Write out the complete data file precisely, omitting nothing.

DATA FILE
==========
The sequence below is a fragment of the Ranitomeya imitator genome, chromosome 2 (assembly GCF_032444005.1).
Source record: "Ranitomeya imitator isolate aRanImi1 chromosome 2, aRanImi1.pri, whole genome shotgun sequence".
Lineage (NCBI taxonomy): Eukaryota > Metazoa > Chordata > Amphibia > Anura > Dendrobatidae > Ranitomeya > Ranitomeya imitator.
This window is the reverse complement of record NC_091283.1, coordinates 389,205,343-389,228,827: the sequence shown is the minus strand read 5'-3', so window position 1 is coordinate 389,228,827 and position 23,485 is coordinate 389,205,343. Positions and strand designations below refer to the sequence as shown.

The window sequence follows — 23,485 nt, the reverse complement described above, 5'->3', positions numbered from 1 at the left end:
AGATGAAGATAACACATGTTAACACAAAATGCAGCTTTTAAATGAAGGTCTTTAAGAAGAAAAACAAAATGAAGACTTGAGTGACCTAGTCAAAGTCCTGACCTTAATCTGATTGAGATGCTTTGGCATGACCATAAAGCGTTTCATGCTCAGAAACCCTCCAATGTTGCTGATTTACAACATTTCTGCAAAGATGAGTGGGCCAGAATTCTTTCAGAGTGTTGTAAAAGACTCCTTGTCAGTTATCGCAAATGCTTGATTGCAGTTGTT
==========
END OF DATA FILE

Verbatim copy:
The sequence below is a fragment of the Ranitomeya imitator genome, chromosome 2 (assembly GCF_032444005.1).
Source record: "Ranitomeya imitator isolate aRanImi1 chromosome 2, aRanImi1.pri, whole genome shotgun sequence".
Lineage (NCBI taxonomy): Eukaryota > Metazoa > Chordata > Amphibia > Anura > Dendrobatidae > Ranitomeya > Ranitomeya imitator.
This window is the reverse complement of record NC_091283.1, coordinates 389,205,343-389,228,827: the sequence shown is the minus strand read 5'-3', so window position 1 is coordinate 389,228,827 and position 23,485 is coordinate 389,205,343. Positions and strand designations below refer to the sequence as shown.

The window sequence follows — 23,485 nt, the reverse complement described above, 5'->3', positions numbered from 1 at the left end:
AGATGAAGATAACACATGTTAACACAAAATGCAGCTTTTAAATGAAGGTCTTTAAGAAGAAAAACAAAATGAAGACTTGAGTGACCTAGTCAAAGTCCTGACCTTAATCTGATTGAGATGCTTTGGCATGACCATAAAGCGTTTCATGCTCAGAAACCCTCCAATGTTGCTGATTTACAACATTTCTGCAAAGATGAGTGGGCCAGAATTCTTTCAGAGTGTTGTAAAAGACTCCTTGTCAGTTATCGCAAATGCTTGATTGCAGTTGTT